What a difference a year makes.
In January and February 2010, our typical northern New England weather took a holiday as warm temperatures and sunny days prevailed.
Then, in early March, spring sailed into the bottom third of Maine on southwest winds, so from March 5 onward, I bicycled nearly every day and fished a few hours each week.
This winter, snowstorms and brutally low temperatures have dominated, creating descriptions from a John Greenleaf Whittier fireside poem. Whether it is right or wrong, the past three months have slowed talk about global warming for sure.
Someone like me notices mild winters and early springs because open-water-fishing topics dominate my e-mails, phone calls and chance meetings in stores. In contrast, an average Maine white season influences folks to concentrate more on ice-fishing.
Last winter, anglers took advantage of unseasonable warmth, and often, these folks fly-fished or cast lures with ultra-light spinning rods. They caught enough trout to keep them interested and wanted to talk about their adventures to a kindred spirit.
Bait anglers fish open water less in winter than the other two groups do, surprising me, but the baiting crowd claims they ice-fish and save open-water trips for later spring.
Last winter, Steve Duren of Waterville often called with news about his latest fly-fishing escapade.
A year later, I have not heard a peep from this skilled fly rodder.
Tough winters such as this one keep people off a few rivers and streams where open-water fishing remains legal 365 days a year. Shell ice on the shores of flowing water kills this sport because fly rodders cannot get near the channel without fear of breaking through the thin mantle.
Shell ice offers early-season anglers a special horror, too. If folks crash through, the current may sweep them underneath the ice. It seldom happens, but the potential lurks like a nightmare.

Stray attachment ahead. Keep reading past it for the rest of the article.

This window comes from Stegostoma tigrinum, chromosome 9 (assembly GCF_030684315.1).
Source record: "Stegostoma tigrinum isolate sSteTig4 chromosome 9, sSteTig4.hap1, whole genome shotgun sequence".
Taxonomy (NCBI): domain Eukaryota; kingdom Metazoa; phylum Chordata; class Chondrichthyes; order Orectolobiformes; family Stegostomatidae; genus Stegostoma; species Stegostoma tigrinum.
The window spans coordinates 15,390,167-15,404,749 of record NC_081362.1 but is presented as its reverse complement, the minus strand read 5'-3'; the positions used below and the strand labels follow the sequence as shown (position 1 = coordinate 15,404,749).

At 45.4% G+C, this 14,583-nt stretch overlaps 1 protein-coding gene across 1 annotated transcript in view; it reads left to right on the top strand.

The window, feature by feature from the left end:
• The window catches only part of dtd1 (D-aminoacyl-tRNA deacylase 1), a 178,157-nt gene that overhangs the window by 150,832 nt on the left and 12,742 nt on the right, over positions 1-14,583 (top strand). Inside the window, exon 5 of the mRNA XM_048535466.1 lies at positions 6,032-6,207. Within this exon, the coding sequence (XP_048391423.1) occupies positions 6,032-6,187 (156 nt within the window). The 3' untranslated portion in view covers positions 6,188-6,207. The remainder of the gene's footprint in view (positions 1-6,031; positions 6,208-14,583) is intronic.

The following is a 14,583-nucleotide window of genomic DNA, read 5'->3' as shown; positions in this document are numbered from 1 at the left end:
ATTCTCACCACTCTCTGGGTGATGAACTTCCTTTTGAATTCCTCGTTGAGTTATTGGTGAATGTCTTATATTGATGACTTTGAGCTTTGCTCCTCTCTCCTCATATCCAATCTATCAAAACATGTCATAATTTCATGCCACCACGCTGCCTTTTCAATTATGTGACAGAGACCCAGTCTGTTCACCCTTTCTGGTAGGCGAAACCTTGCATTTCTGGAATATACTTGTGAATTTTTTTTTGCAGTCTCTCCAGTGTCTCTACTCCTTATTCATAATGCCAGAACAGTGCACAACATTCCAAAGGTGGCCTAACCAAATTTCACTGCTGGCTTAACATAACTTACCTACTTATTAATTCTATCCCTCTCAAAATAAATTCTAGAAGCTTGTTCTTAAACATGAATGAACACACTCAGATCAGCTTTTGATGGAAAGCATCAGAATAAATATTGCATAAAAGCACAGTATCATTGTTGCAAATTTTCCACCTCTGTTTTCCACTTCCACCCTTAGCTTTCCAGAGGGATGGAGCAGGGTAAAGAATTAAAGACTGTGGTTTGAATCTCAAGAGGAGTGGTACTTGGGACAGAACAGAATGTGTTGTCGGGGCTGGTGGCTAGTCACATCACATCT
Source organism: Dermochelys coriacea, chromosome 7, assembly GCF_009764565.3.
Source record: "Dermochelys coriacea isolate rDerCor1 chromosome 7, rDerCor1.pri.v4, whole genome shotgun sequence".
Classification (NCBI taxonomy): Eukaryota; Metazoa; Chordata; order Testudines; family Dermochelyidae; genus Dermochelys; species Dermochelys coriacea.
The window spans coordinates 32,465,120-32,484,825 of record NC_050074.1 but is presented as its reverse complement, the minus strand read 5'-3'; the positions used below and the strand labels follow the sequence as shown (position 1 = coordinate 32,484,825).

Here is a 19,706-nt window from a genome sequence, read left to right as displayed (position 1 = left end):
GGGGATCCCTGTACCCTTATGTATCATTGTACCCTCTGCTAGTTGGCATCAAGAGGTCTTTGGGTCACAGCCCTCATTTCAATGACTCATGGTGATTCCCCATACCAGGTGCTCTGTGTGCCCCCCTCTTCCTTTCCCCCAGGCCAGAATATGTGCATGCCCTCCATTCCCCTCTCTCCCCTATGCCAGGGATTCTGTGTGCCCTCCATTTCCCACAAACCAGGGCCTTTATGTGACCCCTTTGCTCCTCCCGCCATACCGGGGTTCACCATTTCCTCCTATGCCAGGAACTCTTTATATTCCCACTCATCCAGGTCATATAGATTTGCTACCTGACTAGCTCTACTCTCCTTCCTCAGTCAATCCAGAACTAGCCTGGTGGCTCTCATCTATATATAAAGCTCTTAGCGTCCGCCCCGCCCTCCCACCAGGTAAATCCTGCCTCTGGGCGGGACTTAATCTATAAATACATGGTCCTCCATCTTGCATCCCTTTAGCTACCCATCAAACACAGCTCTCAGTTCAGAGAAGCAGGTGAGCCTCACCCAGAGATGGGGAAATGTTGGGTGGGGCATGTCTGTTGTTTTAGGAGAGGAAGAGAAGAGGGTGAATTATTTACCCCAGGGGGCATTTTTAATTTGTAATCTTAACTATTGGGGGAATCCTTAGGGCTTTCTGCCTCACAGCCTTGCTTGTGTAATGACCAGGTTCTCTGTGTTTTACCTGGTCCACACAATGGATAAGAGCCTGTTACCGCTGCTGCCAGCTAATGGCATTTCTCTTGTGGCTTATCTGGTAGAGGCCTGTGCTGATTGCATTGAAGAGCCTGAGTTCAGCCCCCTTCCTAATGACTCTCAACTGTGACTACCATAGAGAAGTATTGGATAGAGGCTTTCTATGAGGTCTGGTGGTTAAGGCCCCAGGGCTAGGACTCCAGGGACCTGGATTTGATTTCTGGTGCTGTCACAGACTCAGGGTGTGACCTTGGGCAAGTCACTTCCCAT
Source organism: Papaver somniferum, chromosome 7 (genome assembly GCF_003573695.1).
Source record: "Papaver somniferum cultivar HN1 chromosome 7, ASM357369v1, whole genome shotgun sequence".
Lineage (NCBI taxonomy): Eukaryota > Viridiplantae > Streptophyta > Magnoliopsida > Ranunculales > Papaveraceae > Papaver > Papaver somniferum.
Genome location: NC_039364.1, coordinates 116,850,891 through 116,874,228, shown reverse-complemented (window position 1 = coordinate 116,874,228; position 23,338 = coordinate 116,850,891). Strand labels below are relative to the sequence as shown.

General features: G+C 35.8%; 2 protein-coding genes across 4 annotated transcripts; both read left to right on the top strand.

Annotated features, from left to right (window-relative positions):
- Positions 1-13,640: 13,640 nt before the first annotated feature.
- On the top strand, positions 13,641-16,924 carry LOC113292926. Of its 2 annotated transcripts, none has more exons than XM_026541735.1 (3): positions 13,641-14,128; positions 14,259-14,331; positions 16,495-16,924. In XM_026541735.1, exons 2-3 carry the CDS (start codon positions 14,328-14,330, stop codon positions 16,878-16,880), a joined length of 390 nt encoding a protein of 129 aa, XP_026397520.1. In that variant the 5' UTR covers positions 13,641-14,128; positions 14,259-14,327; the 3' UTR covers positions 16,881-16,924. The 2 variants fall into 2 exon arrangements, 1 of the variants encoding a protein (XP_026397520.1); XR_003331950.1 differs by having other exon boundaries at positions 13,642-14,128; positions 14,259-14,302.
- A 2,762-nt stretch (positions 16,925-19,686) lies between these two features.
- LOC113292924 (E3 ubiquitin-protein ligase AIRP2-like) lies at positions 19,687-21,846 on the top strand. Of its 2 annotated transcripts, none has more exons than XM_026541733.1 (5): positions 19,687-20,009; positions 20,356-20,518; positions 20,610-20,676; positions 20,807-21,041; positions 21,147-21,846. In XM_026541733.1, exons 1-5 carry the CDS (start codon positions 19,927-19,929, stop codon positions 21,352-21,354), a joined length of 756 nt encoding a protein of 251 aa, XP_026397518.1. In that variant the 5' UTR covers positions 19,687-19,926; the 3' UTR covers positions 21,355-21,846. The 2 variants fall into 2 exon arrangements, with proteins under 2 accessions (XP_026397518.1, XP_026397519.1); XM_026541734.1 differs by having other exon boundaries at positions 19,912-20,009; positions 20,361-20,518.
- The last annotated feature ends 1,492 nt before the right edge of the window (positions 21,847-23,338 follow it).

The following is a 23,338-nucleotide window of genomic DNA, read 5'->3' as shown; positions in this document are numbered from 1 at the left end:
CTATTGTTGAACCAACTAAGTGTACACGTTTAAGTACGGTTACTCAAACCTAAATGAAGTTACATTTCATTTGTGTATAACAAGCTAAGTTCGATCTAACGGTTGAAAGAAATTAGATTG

When I fly-fish in winter, it’s sometimes tempting to stand on shell ice to cast into open water, but according to page 11 in the current State of Maine Open Water & Ice Fishing Laws and Rules booklet, that’s illegal — one of those rules that save us from ourselves.
I wouldn’t walk on shell ice over fast-flowing water, but often, gentle currents spill over brook and stream banks — and freeze.
It’s possible to approach the main channel on ice, slip off it into the gelid water and cast.
More than once, this plan has ended with me breaking through ice, always a scare until my feet hit bottom. Occasionally, it’s deep enough to leave me standing in chest-deep water, which makes the heart pump like a trip hammer.
Wearing waders saves me from a soaking and hypothermia.
On April Fool’s Day in 2004, Jolie, my intrepid companion, and I were fishing a tiny brook east of Augusta, and spring flooding had really raised the level, making it a full-blown stream.
As I shuffled across ice to reach a channel and frozen hummock for standing, ice broke under my feet with a loud crashing and splashing sound.
As soon as my feet hit bottom, the late Lawrence French of Windsor popped to mind.
As a rule before casting, he would sneak up on a trout-brook pool as if it were a trophy buck, but occasionally, he would claim that anglers must wake brookies up before the first cast.
That morning, I awoke the brookies all right. Sloshing water beneath the ice reached the middle of the brook, so in addition to the breaking ice, the surface rose and fell several times in the channel.
After I reached the hummock and cast a size 10, 2x-long Mickey Finn, a favorite opening-day bucktail, a 7-inch brookie grabbed the gaudy fly, a giant for this water. The trout would have impressed French.
I always release the season’s first fish — a superstition.
That morning, I let several more smaller trout go, a good omen for the 2004 season.
Central Maine anglers have three year-round rivers open in March, which often produce before spring run-off ruins early spring angling:
• Cobbossee Stream from Cobbossee Lake in Manchester to the Kennebec River in Gardiner.
• Nezinscot River from Turner Mill dam to Androscoggin River.
• St. George River from Lake St. George in Liberty to head of tide in Warren.
Anglers concentrate on the St. George, where the outlet of Sennebec Pond in Appleton holds browns through winter. Another St. George honey hole lies in Payson Park in Warren. IFW stocks brown trout there, which creates an artificial “sea run” trout fishery.
Ken Allen of Belgrade Lakes is a writer, editor and photographer. He can be contacted at: